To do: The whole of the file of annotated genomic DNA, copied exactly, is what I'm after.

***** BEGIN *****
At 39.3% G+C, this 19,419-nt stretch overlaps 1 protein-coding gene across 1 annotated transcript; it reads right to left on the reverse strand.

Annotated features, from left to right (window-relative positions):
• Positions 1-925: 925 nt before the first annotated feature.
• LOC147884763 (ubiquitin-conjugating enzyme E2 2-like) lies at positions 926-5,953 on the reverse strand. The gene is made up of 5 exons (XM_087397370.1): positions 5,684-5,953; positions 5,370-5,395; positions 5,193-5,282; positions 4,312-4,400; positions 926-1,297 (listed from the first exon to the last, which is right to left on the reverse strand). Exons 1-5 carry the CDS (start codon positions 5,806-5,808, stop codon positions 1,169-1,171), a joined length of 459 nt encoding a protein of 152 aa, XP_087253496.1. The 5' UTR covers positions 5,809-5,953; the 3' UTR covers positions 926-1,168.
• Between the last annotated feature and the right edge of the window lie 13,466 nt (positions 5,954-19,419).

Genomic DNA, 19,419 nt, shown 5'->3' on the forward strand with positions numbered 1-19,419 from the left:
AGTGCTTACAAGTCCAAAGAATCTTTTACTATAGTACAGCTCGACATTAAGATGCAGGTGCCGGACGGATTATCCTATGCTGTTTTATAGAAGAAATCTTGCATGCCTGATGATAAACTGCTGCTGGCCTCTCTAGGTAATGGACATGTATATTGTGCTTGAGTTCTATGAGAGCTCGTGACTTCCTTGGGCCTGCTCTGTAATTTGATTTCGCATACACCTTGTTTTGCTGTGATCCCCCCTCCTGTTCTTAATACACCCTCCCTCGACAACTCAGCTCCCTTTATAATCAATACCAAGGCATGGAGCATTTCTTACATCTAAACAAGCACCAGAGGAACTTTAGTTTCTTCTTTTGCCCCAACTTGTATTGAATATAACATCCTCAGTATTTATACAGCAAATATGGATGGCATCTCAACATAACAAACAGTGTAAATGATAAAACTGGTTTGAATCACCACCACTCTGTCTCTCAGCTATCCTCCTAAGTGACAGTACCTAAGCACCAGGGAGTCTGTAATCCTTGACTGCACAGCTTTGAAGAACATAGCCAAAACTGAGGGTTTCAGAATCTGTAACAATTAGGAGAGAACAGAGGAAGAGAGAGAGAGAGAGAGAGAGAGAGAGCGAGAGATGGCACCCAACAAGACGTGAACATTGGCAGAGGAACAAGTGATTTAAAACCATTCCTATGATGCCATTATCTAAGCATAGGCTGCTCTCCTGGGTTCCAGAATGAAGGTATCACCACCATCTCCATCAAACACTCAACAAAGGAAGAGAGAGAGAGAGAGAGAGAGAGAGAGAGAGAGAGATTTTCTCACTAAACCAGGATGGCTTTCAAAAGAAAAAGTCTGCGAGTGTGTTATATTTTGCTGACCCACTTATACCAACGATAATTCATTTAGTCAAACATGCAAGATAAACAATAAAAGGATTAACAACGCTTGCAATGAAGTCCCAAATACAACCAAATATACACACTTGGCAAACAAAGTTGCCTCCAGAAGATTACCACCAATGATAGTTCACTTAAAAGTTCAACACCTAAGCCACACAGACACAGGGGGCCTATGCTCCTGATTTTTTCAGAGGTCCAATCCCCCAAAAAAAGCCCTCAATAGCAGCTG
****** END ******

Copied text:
At 39.3% G+C, this 19,419-nt stretch overlaps 1 protein-coding gene across 1 annotated transcript; it reads right to left on the reverse strand.

Annotated features, from left to right (window-relative positions):
• Positions 1-925: 925 nt before the first annotated feature.
• LOC147884763 (ubiquitin-conjugating enzyme E2 2-like) lies at positions 926-5,953 on the reverse strand. The gene is made up of 5 exons (XM_087397370.1): positions 5,684-5,953; positions 5,370-5,395; positions 5,193-5,282; positions 4,312-4,400; positions 926-1,297 (listed from the first exon to the last, which is right to left on the reverse strand). Exons 1-5 carry the CDS (start codon positions 5,806-5,808, stop codon positions 1,169-1,171), a joined length of 459 nt encoding a protein of 152 aa, XP_087253496.1. The 5' UTR covers positions 5,809-5,953; the 3' UTR covers positions 926-1,168.
• Between the last annotated feature and the right edge of the window lie 13,466 nt (positions 5,954-19,419).

Genomic DNA, 19,419 nt, shown 5'->3' on the forward strand with positions numbered 1-19,419 from the left:
AGTGCTTACAAGTCCAAAGAATCTTTTACTATAGTACAGCTCGACATTAAGATGCAGGTGCCGGACGGATTATCCTATGCTGTTTTATAGAAGAAATCTTGCATGCCTGATGATAAACTGCTGCTGGCCTCTCTAGGTAATGGACATGTATATTGTGCTTGAGTTCTATGAGAGCTCGTGACTTCCTTGGGCCTGCTCTGTAATTTGATTTCGCATACACCTTGTTTTGCTGTGATCCCCCCTCCTGTTCTTAATACACCCTCCCTCGACAACTCAGCTCCCTTTATAATCAATACCAAGGCATGGAGCATTTCTTACATCTAAACAAGCACCAGAGGAACTTTAGTTTCTTCTTTTGCCCCAACTTGTATTGAATATAACATCCTCAGTATTTATACAGCAAATATGGATGGCATCTCAACATAACAAACAGTGTAAATGATAAAACTGGTTTGAATCACCACCACTCTGTCTCTCAGCTATCCTCCTAAGTGACAGTACCTAAGCACCAGGGAGTCTGTAATCCTTGACTGCACAGCTTTGAAGAACATAGCCAAAACTGAGGGTTTCAGAATCTGTAACAATTAGGAGAGAACAGAGGAAGAGAGAGAGAGAGAGAGAGAGAGAGAGCGAGAGATGGCACCCAACAAGACGTGAACATTGGCAGAGGAACAAGTGATTTAAAACCATTCCTATGATGCCATTATCTAAGCATAGGCTGCTCTCCTGGGTTCCAGAATGAAGGTATCACCACCATCTCCATCAAACACTCAACAAAGGAAGAGAGAGAGAGAGAGAGAGAGAGAGAGAGAGAGAGATTTTCTCACTAAACCAGGATGGCTTTCAAAAGAAAAAGTCTGCGAGTGTGTTATATTTTGCTGACCCACTTATACCAACGATAATTCATTTAGTCAAACATGCAAGATAAACAATAAAAGGATTAACAACGCTTGCAATGAAGTCCCAAATACAACCAAATATACACACTTGGCAAACAAAGTTGCCTCCAGAAGATTACCACCAATGATAGTTCACTTAAAAGTTCAACACCTAAGCCACACAGACACAGGGGGCCTATGCTCCTGATTTTTTCAGAGGTCCAATCCCCCAAAAAAAGCCCTCAATAGCAGCTG